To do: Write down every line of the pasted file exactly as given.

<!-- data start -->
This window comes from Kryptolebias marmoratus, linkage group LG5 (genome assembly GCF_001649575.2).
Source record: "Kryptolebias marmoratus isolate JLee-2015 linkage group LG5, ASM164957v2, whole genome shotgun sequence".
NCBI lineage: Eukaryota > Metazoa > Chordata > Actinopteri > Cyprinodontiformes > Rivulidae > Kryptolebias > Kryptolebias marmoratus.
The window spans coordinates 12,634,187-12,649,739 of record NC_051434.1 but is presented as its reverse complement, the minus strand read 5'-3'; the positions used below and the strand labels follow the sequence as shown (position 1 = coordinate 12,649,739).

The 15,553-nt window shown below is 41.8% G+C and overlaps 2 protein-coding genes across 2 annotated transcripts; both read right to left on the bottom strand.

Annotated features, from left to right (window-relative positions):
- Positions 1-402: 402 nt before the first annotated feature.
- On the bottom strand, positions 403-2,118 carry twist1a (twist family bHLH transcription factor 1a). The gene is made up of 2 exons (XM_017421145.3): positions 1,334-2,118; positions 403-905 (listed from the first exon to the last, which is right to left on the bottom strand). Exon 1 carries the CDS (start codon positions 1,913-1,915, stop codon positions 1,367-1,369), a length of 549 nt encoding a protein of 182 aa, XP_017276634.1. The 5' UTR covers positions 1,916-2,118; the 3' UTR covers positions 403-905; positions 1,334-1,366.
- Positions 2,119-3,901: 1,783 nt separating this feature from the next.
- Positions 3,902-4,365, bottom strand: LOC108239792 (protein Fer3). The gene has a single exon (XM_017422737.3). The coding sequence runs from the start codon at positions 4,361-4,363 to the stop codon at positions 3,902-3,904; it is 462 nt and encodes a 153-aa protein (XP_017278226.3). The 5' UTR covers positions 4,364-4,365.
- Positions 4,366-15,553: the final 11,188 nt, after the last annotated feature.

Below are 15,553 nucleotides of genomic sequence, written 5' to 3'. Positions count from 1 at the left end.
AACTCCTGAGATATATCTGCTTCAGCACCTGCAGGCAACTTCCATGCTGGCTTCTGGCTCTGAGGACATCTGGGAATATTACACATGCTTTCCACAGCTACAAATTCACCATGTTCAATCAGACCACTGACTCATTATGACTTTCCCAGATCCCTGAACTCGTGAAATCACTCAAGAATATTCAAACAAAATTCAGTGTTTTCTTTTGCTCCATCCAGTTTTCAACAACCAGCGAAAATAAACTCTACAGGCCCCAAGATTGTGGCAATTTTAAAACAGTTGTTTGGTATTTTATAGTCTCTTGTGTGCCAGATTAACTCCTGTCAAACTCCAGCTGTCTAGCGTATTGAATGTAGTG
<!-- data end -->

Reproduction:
This window comes from Kryptolebias marmoratus, linkage group LG5 (genome assembly GCF_001649575.2).
Source record: "Kryptolebias marmoratus isolate JLee-2015 linkage group LG5, ASM164957v2, whole genome shotgun sequence".
NCBI lineage: Eukaryota > Metazoa > Chordata > Actinopteri > Cyprinodontiformes > Rivulidae > Kryptolebias > Kryptolebias marmoratus.
The window spans coordinates 12,634,187-12,649,739 of record NC_051434.1 but is presented as its reverse complement, the minus strand read 5'-3'; the positions used below and the strand labels follow the sequence as shown (position 1 = coordinate 12,649,739).

The 15,553-nt window shown below is 41.8% G+C and overlaps 2 protein-coding genes across 2 annotated transcripts; both read right to left on the bottom strand.

Annotated features, from left to right (window-relative positions):
- Positions 1-402: 402 nt before the first annotated feature.
- On the bottom strand, positions 403-2,118 carry twist1a (twist family bHLH transcription factor 1a). The gene is made up of 2 exons (XM_017421145.3): positions 1,334-2,118; positions 403-905 (listed from the first exon to the last, which is right to left on the bottom strand). Exon 1 carries the CDS (start codon positions 1,913-1,915, stop codon positions 1,367-1,369), a length of 549 nt encoding a protein of 182 aa, XP_017276634.1. The 5' UTR covers positions 1,916-2,118; the 3' UTR covers positions 403-905; positions 1,334-1,366.
- Positions 2,119-3,901: 1,783 nt separating this feature from the next.
- Positions 3,902-4,365, bottom strand: LOC108239792 (protein Fer3). The gene has a single exon (XM_017422737.3). The coding sequence runs from the start codon at positions 4,361-4,363 to the stop codon at positions 3,902-3,904; it is 462 nt and encodes a 153-aa protein (XP_017278226.3). The 5' UTR covers positions 4,364-4,365.
- Positions 4,366-15,553: the final 11,188 nt, after the last annotated feature.

Below are 15,553 nucleotides of genomic sequence, written 5' to 3'. Positions count from 1 at the left end.
AACTCCTGAGATATATCTGCTTCAGCACCTGCAGGCAACTTCCATGCTGGCTTCTGGCTCTGAGGACATCTGGGAATATTACACATGCTTTCCACAGCTACAAATTCACCATGTTCAATCAGACCACTGACTCATTATGACTTTCCCAGATCCCTGAACTCGTGAAATCACTCAAGAATATTCAAACAAAATTCAGTGTTTTCTTTTGCTCCATCCAGTTTTCAACAACCAGCGAAAATAAACTCTACAGGCCCCAAGATTGTGGCAATTTTAAAACAGTTGTTTGGTATTTTATAGTCTCTTGTGTGCCAGATTAACTCCTGTCAAACTCCAGCTGTCTAGCGTATTGAATGTAGTG